With all the talk about student debt, it’s easy to miss the PLUS loan numbers. PLUS loans are federal loans taken out by parents on the student’s behalf. The really scary thing about PLUS loans is that parents can borrow up to the full amount of tuition. Furthermore, eligibility for PLUS loans isn’t based on ability to repay the loan but rather your credit history. Just think about it, even with a great credit history, a bank won’t loan you money for $250,000 house without some evidence that you can make the payments. The government will. Continue reading
Just a casual browsing of my blog would reveal that I’m not anti-athlete. When my son wanted to play baseball in college, I spent a lot of time educating myself about the college baseball recruiting process and shared the information here. However, there’s a big difference between playing college sports and receiving an athletic scholarship. Continue reading
One reason why students should complete the FAFSA even if they don’t think they’ll qualify for financial aid is because of the possibility of college work-study jobs. Work-study jobs require completion of the FAFSA and even if your EFC keeps you from receiving any federal grants, you could land a nice work-study job depending on which college you go to. Continue reading
As you start the college baseball recruiting process, you need to know what you don’t know. And sometimes it feels like you would rather not know than try to make sense of all of the information out there. Not only is there so much information out there, so much seems contradictory. Sometimes you just need a baseline to start with so that you can make sense of the rest of the information. So before drowning in Google search results, try these resources first.
Last summer, Inside Higher Education published the findings of a paper by researchers that according to the article’s title, revealed “Another Edge for the Wealthy.” According to the research, students who visited a college in person had a statistically significant advantage in gaining admissions to the college. And college visit companies across the country rejoiced. Continue reading
I just finished updating the list of 50-50 colleges with the latest IPEDS data release and thought I would share some statistically non-significant (as far as I know) observations. For those who don’t know what I mean by 50-50 colleges, these are colleges that accept at least 49% of students and have at least a 49% graduation rate. There are currently 441 such institutions with at least 500 or more full-time undergraduates. Continue reading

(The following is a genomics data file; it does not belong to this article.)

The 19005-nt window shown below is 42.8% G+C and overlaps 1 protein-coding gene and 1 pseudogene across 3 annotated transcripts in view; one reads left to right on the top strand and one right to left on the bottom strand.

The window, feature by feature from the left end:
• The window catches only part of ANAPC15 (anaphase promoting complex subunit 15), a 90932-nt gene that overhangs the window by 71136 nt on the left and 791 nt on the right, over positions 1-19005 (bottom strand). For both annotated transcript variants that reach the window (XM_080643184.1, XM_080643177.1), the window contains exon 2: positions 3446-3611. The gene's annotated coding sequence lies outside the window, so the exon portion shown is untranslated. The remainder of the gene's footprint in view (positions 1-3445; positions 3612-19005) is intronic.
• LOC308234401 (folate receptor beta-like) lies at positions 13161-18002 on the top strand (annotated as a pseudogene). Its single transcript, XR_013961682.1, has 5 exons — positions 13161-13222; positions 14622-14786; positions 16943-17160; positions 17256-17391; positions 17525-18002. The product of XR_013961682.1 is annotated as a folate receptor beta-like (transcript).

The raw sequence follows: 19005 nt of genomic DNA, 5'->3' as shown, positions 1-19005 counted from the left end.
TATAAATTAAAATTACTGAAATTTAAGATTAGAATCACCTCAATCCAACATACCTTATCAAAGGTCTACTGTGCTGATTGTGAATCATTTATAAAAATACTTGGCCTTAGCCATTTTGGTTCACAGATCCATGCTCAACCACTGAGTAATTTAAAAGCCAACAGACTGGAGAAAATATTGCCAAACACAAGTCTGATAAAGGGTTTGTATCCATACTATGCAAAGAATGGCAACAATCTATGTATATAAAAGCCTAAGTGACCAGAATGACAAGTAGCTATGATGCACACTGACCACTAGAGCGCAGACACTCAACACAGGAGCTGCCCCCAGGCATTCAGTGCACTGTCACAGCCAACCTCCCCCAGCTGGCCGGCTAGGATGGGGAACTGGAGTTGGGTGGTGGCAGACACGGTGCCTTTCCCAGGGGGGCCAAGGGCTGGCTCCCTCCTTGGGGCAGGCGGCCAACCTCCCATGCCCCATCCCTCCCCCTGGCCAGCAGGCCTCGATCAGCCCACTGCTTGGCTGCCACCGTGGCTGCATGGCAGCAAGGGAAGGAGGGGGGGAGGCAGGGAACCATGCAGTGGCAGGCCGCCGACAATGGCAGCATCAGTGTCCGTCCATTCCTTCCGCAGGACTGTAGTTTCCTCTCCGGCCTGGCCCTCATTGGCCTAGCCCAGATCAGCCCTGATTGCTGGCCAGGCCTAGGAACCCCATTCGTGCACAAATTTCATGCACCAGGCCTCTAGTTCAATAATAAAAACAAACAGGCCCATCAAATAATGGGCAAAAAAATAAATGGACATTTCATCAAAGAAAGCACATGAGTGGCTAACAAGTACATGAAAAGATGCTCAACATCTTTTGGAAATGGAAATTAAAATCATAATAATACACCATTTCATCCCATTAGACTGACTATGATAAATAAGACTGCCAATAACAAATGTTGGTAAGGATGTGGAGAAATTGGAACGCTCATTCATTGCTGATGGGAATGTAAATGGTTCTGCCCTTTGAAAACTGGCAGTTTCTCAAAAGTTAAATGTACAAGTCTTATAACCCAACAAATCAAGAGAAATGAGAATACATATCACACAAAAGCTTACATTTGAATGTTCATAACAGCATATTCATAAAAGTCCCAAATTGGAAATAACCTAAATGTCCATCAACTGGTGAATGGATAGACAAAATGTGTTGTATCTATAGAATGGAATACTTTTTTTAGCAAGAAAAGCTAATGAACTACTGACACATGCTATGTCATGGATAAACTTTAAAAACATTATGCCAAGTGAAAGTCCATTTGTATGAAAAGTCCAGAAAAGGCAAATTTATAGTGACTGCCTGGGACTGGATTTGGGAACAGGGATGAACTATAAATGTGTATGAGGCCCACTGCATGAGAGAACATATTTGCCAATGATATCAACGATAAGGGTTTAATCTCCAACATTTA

There are a variety of ways to format an athletic profile for baseball. And, yes, you want to have an athletic profile you can print out or email to coaches. Having an athletic profile in PDF form is very handy to attached to an email to a coach, especially if the college doesn’t have an online recruiting form.
In my last post, I defined Expected Family Contribution (EFC), how it works theoretically, and what happens in the real world. For many families, the difference between theory and practice is irrelevant since their EFC is much higher than their actual ability to pay. There are steps that you can take to reduce your EFC, and you should definitely do if you have the opportunity. However, the fact is that you’re likely to do more to cut the cost of college by targeting the right school than by trying to rearrange your finances. Continue reading
With the availability of more free information on the internet than we know what to do with, the suggestion of reading a book to understand a topic may seem, well, old-fashion. But it’s precisely because of the information overload spawned by the internet that books can be a great investment. A good book will present you with the information you need to know in a meaningful way without any distractions. That has value. And for those looking for such value, I want to recommend The Financial Aid Handbook by Carol Stack and Ruth Vedvik.
If you only read one book to understand the intersection of finding and paying for a college, this is it. Carol Stack and Ruth Vedvik have taken their experience as college admission directors and created an essential guide that will take families through a cost based college search. And best of all, it’s written for students. Continue reading